Cells are younger than you think
How old cells can regain youth
Researchers find a youthful environment invigorates regeneration in old tissue
By Laura M Hrastar, New Scientist, February 17, 2005
Old cells may regain a youthful phenotype when exposed to a young cell environment, say researchers in Nature this week. The results, say the authors, indicate that aged satellite cells have an intrinsic ability to regenerate.
“We know old tissue repairs poorly, but it’s not because there aren’t stem cells ready to do the repair,” coauthor Thomas Rando told The Scientist. “The problem is, with age, the environment the stem cells hit changes, [and] it makes them less responsive.”
To study how systemic factors affect satellite cell regeneration, researchers from Stanford University and VA Palo Alto Health Care System in California created fusions of the circulatory systems of old mice and young mic-a technique known as parabiosis. The young mice were transgenic, expressing either green florescent protein or a distinct CD45 allele.
Five days after injuring the mice’s hindlimbs, researchers found nucleated embryonic myosin heavy chain, a specific marker seen in regenerating myotube-nascent myofibers-in the old parabiotic animals. Because these cells did not contain transgenic markers, researchers determined that activation of resident progenitor cells-not engraftment of younger cells onto old tissue-was the cause of new growth.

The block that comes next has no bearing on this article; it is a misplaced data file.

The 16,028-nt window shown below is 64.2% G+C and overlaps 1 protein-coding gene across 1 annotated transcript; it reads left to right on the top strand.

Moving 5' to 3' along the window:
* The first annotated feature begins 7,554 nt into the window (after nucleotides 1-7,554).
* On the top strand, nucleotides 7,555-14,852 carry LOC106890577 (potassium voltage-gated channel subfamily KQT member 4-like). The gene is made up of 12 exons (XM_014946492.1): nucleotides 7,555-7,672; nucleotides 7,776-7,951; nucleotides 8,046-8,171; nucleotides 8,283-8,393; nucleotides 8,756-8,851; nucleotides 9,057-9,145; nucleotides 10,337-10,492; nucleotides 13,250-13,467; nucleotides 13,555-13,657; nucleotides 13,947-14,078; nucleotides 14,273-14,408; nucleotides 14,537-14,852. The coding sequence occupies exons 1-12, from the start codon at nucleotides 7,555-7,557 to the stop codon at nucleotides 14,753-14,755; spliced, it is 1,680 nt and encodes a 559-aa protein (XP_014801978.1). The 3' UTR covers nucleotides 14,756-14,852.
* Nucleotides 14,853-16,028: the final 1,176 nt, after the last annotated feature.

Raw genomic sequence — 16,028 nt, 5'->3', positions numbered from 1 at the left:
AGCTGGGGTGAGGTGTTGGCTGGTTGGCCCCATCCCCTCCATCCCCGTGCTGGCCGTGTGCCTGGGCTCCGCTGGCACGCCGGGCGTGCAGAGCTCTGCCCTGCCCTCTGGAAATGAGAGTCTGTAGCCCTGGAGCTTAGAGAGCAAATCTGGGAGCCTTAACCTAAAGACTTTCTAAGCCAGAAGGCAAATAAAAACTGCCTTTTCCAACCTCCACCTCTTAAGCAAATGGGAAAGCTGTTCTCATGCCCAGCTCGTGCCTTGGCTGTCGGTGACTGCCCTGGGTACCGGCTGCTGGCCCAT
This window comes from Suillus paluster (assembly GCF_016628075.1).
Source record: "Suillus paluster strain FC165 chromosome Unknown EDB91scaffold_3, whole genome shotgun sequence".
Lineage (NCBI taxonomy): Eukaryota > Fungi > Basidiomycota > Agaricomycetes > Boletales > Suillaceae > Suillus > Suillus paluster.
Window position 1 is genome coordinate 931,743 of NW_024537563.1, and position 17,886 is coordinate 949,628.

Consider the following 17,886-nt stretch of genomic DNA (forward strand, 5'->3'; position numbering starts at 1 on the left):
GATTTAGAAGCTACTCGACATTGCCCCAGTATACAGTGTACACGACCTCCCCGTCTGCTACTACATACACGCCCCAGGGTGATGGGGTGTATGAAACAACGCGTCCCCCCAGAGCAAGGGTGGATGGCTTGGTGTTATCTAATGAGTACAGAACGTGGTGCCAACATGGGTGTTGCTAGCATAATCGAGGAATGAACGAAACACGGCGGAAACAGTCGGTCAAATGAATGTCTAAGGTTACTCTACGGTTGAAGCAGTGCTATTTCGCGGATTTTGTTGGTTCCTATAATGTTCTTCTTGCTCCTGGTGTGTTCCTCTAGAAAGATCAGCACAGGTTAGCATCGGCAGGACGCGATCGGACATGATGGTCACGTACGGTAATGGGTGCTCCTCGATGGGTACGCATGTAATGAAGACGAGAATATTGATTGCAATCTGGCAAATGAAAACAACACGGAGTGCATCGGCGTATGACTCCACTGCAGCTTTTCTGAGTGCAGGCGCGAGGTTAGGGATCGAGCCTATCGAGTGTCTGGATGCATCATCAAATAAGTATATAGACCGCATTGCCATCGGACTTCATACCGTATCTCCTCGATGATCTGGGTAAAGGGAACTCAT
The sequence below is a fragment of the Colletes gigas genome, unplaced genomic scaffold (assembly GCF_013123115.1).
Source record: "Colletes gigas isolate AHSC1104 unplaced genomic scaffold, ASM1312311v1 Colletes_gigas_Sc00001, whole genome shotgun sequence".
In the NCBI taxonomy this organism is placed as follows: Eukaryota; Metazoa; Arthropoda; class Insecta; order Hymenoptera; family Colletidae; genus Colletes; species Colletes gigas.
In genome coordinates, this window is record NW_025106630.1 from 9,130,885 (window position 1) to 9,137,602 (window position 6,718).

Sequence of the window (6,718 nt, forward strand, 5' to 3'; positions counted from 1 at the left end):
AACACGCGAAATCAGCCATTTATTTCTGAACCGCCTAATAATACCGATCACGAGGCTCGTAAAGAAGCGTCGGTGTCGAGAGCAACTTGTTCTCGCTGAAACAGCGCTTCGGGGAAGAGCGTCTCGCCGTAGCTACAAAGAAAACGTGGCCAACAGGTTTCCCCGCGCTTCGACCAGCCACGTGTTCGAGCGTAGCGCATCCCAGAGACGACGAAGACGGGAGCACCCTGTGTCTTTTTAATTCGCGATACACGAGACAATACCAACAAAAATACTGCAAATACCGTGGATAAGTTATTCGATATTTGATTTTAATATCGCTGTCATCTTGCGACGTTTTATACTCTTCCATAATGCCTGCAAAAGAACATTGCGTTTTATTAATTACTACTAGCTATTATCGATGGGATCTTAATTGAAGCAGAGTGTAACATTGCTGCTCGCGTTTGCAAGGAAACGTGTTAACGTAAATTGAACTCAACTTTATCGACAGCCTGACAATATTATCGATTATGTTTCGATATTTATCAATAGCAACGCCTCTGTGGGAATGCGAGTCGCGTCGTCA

Satellite cells in old parabiotic mice also showed similar upregulation as young mice controls of Notch ligand Delta, the binding protein necessary to activate the Notch signaling pathway for cell regeneration. The young parabiotic mice showed inhibition of Delta when compared with young mouse controls.
The new findings support the groups’ previous work that showed the diminished expression of Delta related to age decreases Notch signaling, which reduces stem cell proliferation and impairs cell regeneration.
In the current study, researchers also found that culturing old satellite cells in young mouse serum restored upregulation of Notch ligand and Notch activation, whereas adding old mouse serum to young satellite cells inhibited the effect.